Freshman Senate elections see 50 percent voter turnout

By C.J. Conklin

The polls closed at 11:59 p.m. Thursday, and the Freshman Senate election wrapped up after gathering votes from about 2,000 freshmen, roughly half of the class.

The following morning, the names of the new Freshman Senate members were posted outside the Student Government office. Of the 17 candidates, the four winners were Kelsey Hayes, Greg Robinson, Julie Colgate and George King, all of whom ran on the same ticket.

The election set a record for the number of candidates running for Freshman Senate, said Melissa Hill, the Elections Board supervisor. Last year, only seven candidates ran.

“Being part of this once makes students want to get a lot more involved, and it’s clear that the freshmen are excited to get involved since so many of them are running,” said SG Vice President Brittany Langdon. “Hopefully they will accomplish more than any freshman senators before them.”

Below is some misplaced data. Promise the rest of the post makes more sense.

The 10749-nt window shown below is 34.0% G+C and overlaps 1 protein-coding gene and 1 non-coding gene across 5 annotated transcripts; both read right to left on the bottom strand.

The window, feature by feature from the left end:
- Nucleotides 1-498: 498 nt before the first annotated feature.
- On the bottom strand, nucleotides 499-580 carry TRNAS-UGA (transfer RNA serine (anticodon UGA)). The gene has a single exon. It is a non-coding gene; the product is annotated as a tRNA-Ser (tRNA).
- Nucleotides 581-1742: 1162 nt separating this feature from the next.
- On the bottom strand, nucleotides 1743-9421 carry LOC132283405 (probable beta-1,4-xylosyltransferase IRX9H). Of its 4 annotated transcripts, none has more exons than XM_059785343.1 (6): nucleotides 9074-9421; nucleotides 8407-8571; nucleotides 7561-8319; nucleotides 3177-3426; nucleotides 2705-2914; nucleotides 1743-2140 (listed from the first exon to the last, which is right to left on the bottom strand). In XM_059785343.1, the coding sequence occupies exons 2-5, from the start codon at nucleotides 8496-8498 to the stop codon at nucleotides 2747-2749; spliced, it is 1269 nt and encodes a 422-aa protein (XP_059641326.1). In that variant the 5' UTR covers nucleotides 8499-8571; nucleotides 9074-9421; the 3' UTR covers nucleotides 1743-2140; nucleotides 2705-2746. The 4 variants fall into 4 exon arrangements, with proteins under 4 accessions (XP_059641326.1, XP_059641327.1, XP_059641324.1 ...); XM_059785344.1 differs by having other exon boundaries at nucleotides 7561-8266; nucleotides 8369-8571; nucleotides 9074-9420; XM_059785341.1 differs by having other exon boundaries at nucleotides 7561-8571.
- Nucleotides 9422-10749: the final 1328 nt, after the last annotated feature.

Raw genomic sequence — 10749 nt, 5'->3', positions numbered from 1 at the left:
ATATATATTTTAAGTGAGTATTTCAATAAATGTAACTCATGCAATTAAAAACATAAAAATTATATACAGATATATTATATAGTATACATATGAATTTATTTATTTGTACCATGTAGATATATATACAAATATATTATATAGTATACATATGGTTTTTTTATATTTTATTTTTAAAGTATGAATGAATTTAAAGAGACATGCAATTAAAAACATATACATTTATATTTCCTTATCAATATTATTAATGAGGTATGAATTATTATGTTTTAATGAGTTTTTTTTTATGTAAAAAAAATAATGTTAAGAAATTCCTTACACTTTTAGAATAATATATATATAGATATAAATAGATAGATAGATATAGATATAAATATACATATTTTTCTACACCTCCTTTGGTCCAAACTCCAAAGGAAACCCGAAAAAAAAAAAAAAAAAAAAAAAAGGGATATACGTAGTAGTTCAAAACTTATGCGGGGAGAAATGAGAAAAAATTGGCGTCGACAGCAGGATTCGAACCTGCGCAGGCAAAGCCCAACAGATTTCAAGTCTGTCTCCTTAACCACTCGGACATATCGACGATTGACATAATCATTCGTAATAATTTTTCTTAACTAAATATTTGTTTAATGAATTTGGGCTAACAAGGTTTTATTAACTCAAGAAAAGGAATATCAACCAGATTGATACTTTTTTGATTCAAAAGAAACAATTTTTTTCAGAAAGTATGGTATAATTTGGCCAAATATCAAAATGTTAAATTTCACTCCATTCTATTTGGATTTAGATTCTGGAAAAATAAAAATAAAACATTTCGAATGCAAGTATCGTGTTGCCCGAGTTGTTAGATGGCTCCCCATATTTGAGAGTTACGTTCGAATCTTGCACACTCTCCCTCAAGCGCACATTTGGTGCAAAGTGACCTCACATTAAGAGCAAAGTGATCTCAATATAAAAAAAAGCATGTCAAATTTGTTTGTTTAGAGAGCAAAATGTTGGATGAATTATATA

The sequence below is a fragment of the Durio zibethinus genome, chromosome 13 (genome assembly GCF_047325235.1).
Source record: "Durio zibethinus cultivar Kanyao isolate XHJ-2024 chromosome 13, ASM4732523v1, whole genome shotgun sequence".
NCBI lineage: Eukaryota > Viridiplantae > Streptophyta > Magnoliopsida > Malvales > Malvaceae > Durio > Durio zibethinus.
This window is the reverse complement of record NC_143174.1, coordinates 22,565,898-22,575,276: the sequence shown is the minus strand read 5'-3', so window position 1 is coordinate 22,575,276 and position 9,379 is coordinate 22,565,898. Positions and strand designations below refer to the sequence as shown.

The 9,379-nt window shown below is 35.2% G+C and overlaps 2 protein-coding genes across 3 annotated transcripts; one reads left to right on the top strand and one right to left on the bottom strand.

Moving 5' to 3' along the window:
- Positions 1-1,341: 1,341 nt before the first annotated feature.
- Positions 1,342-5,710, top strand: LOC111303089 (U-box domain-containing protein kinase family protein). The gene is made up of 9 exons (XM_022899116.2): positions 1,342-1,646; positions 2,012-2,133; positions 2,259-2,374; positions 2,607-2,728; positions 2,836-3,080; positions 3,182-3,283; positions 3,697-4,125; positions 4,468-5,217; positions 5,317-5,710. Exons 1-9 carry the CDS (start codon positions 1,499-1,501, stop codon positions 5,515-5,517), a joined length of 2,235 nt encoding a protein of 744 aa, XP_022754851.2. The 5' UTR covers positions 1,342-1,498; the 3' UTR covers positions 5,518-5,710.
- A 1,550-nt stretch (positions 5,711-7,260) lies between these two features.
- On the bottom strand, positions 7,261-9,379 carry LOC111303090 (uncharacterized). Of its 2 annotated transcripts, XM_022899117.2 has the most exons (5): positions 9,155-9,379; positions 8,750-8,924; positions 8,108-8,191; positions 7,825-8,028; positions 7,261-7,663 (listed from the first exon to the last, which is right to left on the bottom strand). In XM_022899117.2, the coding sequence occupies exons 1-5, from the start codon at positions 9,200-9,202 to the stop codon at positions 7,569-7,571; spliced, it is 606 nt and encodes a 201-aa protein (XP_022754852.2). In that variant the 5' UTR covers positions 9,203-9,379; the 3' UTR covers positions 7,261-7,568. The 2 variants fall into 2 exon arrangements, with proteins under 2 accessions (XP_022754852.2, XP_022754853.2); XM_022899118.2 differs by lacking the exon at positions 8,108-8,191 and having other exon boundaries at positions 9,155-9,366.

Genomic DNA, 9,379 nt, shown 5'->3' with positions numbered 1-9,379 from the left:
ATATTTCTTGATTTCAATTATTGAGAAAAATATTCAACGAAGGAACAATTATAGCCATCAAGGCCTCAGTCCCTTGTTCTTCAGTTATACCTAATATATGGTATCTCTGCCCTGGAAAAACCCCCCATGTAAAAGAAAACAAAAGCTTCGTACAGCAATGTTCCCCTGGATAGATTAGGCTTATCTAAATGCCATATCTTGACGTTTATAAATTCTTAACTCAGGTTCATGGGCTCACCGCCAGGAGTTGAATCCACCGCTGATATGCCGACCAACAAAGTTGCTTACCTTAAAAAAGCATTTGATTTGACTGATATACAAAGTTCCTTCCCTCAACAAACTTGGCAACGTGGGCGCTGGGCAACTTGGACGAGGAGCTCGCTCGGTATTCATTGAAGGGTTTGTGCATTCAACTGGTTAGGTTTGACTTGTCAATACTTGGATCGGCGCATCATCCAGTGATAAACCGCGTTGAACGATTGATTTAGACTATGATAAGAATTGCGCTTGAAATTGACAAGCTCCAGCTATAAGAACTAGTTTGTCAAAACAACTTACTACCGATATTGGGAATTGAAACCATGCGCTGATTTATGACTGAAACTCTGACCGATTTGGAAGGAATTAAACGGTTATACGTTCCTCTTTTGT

At the beginning of the year freshmen have very little input, Langdon said. After the election, though, the class begins to have a voice and its outlook is known, bringing a new perspective to SG.

“The freshmen are like any other members of the Senate, able to vote on all legislations and write resolutions,” said Chris Crumrine, SG’s chief of staff.

“As a freshman senator, I hope to be a great representation of the freshman class,” Colgate said. “I will not only let my voice and opinions be heard, but also those of my fellow classmates.”

Freshmen could vote online on the SG Web site or at polling locations. Polls at the W.T. Young Library and the Student Center were open 7 a.m. to 7 p.m. on Wednesday and Thursday. Most students voted online, said SG communications director Barb Jackson.

The SG Senate tries to get the freshmen acquainted right away, Langdon said. The freshmen are only in office for about a month before Winter Break, so it’s often intimidating for them to be around people who feel more comfortable than they do.

“We hope that the freshman senators get involved with the Senate for all four years, this being the beginning of their roles as leaders,” Hill said.